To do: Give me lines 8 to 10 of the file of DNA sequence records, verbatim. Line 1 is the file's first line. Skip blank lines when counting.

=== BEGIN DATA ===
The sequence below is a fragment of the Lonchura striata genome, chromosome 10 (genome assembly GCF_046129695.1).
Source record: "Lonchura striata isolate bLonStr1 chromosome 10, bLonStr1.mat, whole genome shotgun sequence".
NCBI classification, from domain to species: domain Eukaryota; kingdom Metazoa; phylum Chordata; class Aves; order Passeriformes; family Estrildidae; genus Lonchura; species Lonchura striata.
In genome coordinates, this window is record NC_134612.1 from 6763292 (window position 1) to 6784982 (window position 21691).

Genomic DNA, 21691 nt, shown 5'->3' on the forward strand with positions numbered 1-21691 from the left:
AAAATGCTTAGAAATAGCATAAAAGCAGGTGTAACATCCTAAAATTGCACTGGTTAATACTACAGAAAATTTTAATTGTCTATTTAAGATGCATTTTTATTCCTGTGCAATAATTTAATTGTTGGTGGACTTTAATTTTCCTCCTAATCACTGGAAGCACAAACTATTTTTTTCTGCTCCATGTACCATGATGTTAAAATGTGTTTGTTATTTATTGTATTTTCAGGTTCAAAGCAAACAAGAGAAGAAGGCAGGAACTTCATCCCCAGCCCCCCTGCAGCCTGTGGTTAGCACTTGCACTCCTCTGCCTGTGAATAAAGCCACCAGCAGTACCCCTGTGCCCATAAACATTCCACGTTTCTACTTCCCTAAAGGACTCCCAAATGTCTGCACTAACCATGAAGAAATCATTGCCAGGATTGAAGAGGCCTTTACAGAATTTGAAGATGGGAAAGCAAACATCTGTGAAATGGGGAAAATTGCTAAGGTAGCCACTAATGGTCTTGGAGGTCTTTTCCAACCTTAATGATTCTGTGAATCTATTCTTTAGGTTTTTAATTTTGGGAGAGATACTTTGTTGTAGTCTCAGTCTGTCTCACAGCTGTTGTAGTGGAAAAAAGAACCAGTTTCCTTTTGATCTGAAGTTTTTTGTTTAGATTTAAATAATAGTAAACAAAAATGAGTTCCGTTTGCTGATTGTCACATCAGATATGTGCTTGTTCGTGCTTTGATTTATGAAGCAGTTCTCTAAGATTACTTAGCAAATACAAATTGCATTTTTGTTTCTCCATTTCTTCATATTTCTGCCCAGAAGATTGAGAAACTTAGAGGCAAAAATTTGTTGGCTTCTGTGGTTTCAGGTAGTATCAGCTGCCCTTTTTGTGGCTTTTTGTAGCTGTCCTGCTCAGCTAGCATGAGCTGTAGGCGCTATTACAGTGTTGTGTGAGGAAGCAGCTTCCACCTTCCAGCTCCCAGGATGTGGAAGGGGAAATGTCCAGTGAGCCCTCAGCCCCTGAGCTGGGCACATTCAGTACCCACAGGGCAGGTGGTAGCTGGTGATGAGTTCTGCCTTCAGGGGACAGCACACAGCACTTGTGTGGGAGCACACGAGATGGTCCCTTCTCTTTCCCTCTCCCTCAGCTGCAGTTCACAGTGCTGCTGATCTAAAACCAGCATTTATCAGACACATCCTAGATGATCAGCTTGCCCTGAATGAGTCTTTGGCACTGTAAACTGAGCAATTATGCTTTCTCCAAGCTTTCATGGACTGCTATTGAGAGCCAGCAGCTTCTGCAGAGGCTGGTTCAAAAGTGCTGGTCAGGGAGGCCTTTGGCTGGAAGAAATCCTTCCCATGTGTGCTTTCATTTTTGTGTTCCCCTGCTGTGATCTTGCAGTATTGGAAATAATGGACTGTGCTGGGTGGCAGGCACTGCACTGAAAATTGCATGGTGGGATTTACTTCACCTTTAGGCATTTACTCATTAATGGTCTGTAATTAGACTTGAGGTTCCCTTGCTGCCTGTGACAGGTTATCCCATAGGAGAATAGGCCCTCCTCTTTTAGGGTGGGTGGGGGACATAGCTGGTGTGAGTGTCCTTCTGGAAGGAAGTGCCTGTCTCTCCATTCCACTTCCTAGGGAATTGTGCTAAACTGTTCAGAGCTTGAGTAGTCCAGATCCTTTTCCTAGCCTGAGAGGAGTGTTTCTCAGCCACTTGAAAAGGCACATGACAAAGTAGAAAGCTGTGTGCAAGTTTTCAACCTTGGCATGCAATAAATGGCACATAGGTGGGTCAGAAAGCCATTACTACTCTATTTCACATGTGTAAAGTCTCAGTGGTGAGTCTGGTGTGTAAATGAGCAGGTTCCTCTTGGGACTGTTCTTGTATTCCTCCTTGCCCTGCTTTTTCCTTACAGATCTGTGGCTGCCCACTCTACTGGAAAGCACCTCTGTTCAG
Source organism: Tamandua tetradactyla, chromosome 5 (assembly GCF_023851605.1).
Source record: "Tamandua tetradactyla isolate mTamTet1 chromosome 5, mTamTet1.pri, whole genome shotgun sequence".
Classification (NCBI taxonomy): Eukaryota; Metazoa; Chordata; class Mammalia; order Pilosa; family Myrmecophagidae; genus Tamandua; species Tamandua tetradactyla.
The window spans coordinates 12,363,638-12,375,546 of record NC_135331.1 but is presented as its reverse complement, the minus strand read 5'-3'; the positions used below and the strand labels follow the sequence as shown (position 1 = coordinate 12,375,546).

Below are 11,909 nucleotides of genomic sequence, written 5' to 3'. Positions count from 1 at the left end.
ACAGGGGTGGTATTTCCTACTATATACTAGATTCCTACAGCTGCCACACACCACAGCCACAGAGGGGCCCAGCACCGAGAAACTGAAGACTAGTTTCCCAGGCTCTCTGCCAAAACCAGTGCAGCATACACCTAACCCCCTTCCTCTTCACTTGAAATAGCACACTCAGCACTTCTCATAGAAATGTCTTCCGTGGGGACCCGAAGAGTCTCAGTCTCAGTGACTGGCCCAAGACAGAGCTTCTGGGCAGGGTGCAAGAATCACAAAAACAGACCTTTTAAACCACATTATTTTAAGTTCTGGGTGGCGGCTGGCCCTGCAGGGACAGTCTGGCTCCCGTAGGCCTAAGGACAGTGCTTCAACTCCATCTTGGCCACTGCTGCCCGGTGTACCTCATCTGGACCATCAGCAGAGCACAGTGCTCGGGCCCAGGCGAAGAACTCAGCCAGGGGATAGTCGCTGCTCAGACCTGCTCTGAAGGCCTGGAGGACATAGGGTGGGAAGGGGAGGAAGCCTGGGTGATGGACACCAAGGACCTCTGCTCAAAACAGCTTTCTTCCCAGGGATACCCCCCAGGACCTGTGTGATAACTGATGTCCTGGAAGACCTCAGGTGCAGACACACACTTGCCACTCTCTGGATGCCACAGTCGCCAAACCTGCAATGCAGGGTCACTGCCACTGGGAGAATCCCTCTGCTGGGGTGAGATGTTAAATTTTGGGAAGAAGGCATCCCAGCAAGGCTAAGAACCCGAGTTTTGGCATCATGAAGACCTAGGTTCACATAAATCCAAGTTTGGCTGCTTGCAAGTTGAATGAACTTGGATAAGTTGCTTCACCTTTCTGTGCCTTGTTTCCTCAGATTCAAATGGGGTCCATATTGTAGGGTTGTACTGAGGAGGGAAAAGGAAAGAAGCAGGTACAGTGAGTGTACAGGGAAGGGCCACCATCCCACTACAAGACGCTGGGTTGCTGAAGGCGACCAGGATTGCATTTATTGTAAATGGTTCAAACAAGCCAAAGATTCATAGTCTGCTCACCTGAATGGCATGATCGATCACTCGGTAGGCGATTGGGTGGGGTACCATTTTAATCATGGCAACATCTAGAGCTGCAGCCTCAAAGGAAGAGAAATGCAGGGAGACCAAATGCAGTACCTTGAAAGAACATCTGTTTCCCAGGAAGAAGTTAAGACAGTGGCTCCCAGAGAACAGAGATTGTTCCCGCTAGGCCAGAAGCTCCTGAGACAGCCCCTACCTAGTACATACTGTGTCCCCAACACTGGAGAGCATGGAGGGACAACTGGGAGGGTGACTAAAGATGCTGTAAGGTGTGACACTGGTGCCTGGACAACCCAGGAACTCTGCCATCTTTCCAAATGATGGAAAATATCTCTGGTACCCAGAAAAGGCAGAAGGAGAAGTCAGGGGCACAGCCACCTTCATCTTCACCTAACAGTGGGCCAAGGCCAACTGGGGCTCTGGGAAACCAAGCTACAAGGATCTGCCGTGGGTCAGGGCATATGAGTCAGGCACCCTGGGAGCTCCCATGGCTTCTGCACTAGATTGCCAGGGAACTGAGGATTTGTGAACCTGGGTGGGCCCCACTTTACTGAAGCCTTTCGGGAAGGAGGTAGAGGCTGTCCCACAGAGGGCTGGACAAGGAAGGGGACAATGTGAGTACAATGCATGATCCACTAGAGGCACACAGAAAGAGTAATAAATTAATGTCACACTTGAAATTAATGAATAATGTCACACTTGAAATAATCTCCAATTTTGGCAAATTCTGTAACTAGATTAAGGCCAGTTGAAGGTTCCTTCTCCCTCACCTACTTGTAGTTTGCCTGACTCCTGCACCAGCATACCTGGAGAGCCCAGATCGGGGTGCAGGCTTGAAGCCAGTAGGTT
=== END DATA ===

Source record: "Tamandua tetradactyla isolate mTamTet1 chromosome 5, mTamTet1.pri, whole genome shotgun sequence".
Classification (NCBI taxonomy): Eukaryota; Metazoa; Chordata; class Mammalia; order Pilosa; family Myrmecophagidae; genus Tamandua; species Tamandua tetradactyla.
The window spans coordinates 12,363,638-12,375,546 of record NC_135331.1 but is presented as its reverse complement, the minus strand read 5'-3'; the positions used below and the strand labels follow the sequence as shown (position 1 = coordinate 12,375,546).